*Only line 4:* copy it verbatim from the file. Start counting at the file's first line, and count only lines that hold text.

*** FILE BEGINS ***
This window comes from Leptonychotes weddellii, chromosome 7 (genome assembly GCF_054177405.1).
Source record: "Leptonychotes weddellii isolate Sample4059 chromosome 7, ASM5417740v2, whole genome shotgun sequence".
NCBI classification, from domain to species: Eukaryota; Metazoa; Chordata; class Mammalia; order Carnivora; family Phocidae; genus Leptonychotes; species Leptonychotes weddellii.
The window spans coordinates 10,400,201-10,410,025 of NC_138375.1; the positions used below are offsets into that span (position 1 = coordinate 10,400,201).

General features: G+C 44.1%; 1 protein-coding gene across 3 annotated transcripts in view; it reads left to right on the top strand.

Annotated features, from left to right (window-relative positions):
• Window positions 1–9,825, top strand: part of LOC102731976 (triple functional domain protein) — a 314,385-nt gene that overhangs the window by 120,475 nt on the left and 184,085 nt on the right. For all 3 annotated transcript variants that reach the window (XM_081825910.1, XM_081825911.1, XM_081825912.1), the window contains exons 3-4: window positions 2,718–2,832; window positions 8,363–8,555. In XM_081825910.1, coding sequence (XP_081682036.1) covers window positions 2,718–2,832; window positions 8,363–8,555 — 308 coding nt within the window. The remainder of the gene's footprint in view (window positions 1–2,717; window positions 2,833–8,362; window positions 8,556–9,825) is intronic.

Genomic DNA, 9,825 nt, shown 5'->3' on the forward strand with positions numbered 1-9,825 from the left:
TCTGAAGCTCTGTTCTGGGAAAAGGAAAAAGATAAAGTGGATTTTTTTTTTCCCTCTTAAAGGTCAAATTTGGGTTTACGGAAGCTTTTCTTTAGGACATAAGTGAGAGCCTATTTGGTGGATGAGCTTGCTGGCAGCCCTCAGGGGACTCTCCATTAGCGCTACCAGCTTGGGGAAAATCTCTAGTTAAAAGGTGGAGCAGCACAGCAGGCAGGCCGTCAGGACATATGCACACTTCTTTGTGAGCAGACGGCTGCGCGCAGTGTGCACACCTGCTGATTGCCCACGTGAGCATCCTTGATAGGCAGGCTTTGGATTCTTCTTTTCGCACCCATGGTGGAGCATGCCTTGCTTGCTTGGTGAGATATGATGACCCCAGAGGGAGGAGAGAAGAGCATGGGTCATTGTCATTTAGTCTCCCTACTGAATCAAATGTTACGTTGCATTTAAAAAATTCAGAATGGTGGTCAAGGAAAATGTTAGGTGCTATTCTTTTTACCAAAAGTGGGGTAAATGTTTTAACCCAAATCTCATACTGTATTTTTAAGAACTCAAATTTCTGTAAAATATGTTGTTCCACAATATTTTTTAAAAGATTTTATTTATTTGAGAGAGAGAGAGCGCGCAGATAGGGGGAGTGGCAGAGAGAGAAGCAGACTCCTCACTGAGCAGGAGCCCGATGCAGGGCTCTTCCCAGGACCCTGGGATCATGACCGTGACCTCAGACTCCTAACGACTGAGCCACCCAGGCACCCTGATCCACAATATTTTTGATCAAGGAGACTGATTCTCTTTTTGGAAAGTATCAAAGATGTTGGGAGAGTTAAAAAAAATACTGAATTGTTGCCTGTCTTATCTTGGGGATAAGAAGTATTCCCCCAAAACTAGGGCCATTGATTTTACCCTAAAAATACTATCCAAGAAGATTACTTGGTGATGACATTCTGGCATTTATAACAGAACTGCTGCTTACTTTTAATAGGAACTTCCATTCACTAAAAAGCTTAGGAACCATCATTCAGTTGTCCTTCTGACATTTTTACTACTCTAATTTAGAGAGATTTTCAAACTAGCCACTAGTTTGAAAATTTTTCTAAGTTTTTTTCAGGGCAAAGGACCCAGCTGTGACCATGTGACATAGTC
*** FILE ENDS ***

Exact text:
The window spans coordinates 10,400,201-10,410,025 of NC_138375.1; the positions used below are offsets into that span (position 1 = coordinate 10,400,201).